18. Air-drying beds reduce the quantities of antibiotic resistance genes and class 1 integrons in residual municipal wastewater solids.

    PubMed

    Burch, Tucker R; Sadowsky, Michael J; LaPara, Timothy M

    2013-09-03

    This study investigated whether air-drying beds reduce antibiotic resistance gene (ARG) concentrations in residual municipal wastewater solids. Three laboratory-scale drying beds were operated for a period of nearly 100 days. Real-time PCR was used to quantify 16S rRNA genes, 16S rRNA genes specific to fecal bacteria (AllBac) and human fecal bacteria (HF183), the integrase gene of class 1 integrons (intI1), and five ARGs representing a cross-section of antibiotic classes and resistance mechanisms (erm(B), sul1, tet(A), tet(W), and tet(X)). Air-drying beds were capable of reducing all gene target concentrations by 1 to 5 orders of magnitude, and the nature of this reduction was consistent with both a net decrease in the number of bacterial cells and a lack of selection within the microbial community. Half-lives varied between 1.5 d (HF183) and 5.4 d (tet(X)) during the first 20 d of treatment. After the first 20 d of treatment, however, half-lives varied between 8.6 d (tet(X)) and 19.3 d (AllBac), and 16S rRNA gene, intI1, and sul1 concentrations did not change (P > 0.05). These results demonstrate that air-drying beds can reduce ARG and intI1 concentrations in residual municipal wastewater solids within timeframes typical of operating practices.

  19. Changes in RANKL and osteoprotegerin expression after chronic exposure to indoor air pollution as a result of cooking with biomass fuel.

    PubMed

    Saha, Hirak; Mukherjee, Bidisha; Bindhani, Banani; Ray, Manas Ranjan

    2016-07-01

    The impact of indoor air pollution as a result of cooking with unprocessed biomass on membrane-bound and serum receptor activator of nuclear factor-kappa ligand 1 (RANKL), its soluble decoy receptor osteoprotegerin (OPG) and osteoclast precursor CD14(+) CD16(+) monocytes was investigated. Seventy-four pre-menopausal women from eastern India using biomass and 65 control women who cooked with cleaner liquefied petroleum gas were enrolled. PM10 and PM2.5 levels in their indoor air were measured with real-time aerosol monitors. The levels of membrane-bound RANKL on leukocytes and percentage CD14(+) CD16(+) monocytes in the subjects' blood were assayed by flow cytometry. Soluble RANKL and OPG in serum were measured by ELISA. The results showed that PM10 and PM2.5 levels were significantly higher in the indoor air of biomass-using households. Compared with the control women, the levels of CD4(+) and CD19(+) lymphocytes and circulating granulocytes with elevated levels of membrane-bound RANKL were higher in biomass users. The serum levels of RANKL were increased by 41% whereas serum OPG was reduced by 22% among biomass users. The absolute number of CD14(+) CD16(+) monocytes was significantly increased in biomass users than the control women. After controlling for potential confounders, PM10 and PM2.5 levels were found to be positively associated with leukocyte and serum RANKL and CD14(+) CD16(+) monocyte levels, but negatively with serum OPG. From these results, we can conclude that chronic exposure to biomass smoke increased membrane-bound and soluble RANKL and circulating osteoclast precursors but decreased OPG, suggesting an increased risk of bone resorption and consequent osteoporosis in biomass-exposed women of a child-bearing age. Copyright © 2015 John Wiley & Sons, Ltd.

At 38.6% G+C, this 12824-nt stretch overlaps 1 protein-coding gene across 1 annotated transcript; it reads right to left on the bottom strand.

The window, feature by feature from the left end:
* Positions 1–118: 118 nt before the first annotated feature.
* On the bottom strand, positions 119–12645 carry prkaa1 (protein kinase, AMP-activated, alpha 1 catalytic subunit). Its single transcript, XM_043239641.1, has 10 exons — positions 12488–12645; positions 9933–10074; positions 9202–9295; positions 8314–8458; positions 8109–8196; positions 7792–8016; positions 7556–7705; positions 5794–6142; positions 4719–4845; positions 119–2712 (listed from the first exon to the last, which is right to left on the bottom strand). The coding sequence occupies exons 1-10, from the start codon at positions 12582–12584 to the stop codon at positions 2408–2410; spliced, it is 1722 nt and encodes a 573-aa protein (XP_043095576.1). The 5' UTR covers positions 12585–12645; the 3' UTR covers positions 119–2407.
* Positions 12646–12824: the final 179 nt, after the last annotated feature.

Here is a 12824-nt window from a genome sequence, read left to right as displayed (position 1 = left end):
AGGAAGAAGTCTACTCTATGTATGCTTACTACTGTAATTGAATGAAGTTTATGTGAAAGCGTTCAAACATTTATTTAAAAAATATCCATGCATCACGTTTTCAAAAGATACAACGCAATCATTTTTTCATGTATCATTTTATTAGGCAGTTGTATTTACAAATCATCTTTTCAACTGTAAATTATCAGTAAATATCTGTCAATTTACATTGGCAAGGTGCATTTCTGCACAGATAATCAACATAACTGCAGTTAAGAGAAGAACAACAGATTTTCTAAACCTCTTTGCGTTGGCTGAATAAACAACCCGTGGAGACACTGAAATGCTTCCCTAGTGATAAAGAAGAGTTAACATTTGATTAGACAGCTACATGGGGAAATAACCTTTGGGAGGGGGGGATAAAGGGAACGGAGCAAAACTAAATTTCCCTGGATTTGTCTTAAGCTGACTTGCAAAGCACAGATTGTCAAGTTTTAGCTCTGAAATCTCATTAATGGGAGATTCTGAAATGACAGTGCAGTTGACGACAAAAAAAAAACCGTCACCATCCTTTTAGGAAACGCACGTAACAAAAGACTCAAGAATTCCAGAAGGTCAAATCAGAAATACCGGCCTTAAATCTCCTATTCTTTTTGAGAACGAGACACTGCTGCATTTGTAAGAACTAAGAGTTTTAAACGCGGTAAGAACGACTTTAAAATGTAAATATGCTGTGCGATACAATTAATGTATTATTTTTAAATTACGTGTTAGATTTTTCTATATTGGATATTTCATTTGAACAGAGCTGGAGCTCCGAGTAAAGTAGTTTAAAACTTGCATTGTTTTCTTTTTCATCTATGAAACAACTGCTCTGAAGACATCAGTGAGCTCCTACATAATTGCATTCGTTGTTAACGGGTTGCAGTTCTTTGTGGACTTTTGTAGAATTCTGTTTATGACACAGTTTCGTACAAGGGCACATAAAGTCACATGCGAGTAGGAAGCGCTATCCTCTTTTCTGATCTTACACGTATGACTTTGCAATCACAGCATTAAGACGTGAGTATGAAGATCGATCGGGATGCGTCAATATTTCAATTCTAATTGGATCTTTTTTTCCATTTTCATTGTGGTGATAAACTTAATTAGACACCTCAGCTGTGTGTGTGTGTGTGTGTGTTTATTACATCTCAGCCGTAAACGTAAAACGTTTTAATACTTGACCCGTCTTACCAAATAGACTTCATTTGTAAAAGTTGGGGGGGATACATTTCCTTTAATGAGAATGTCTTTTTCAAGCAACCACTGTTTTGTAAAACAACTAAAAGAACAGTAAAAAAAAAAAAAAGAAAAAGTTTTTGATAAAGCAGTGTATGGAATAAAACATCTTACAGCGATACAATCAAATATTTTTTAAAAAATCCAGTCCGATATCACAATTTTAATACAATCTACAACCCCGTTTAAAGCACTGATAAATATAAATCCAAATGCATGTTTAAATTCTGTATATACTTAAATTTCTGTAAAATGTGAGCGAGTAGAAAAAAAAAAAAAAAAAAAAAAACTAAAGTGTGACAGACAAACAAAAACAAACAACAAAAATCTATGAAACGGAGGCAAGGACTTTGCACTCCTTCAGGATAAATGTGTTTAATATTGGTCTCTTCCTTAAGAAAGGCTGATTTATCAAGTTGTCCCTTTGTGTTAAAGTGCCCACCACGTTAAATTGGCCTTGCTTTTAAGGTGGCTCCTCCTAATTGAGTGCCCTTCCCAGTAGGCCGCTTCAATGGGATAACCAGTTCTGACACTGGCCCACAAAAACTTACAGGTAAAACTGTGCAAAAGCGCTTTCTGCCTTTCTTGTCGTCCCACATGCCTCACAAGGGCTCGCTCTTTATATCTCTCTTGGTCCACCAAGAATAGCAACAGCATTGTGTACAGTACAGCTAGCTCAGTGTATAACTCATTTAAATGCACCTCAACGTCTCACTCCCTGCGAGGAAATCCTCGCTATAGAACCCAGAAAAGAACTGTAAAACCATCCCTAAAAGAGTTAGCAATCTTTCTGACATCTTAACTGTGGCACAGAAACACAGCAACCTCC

20. Increased biomass burning due to the economic crisis in Greece and its adverse impact on wintertime air quality in Thessaloniki.

    PubMed

    Saffari, Arian; Daher, Nancy; Samara, Constantini; Voutsa, Dimitra; Kouras, Athanasios; Manoli, Evangelia; Karagkiozidou, Olga; Vlachokostas, Christos; Moussiopoulos, Nicolas; Shafer, Martin M; Schauer, James J; Sioutas, Constantinos

    2013-01-01

    The recent economic crisis in Greece resulted in a serious wintertime air pollution episode in Thessaloniki. This air quality deterioration was mostly due to the increased price of fuel oil, conventionally used as a source of energy for domestic heating, which encouraged the residents to burn the less expensive wood/biomass during the cold season. A wintertime sampling campaign for fine particles (PM2.5) was conducted in Thessaloniki during the winters of 2012 and 2013 in an effort to quantify the extent to which the ambient air was impacted by the increased wood smoke emissions. The results indicated a 30% increase in the PM2.5 mass concentration as well as a 2-5-fold increase in the concentration of wood smoke tracers, including potassium, levoglucosan, mannosan, and galactosan. The concentrations of fuel oil tracers (e.g., Ni and V), on the other hand, declined by 20-30% during 2013 compared with 2012. Moreover, a distinct diurnal variation was observed for wood smoke tracers, with significantly higher concentrations in the evening period compared with the morning. Correlation analysis indicated a strong association between reactive oxygen species (ROS) activity and the concentrations of levoglucosan, galactosan, and potassium, underscoring the potential impact of wood smoke on PM-induced toxicity during the winter months in Thessaloniki.

  1. Air classifier technology (ACT) in dry powder inhalation Part 3. Design and development of an air classifier family for the Novolizer multi-dose dry powder inhaler.

    PubMed

    de Boer, A H; Hagedoorn, P; Gjaltema, D; Goede, J; Frijlink, H W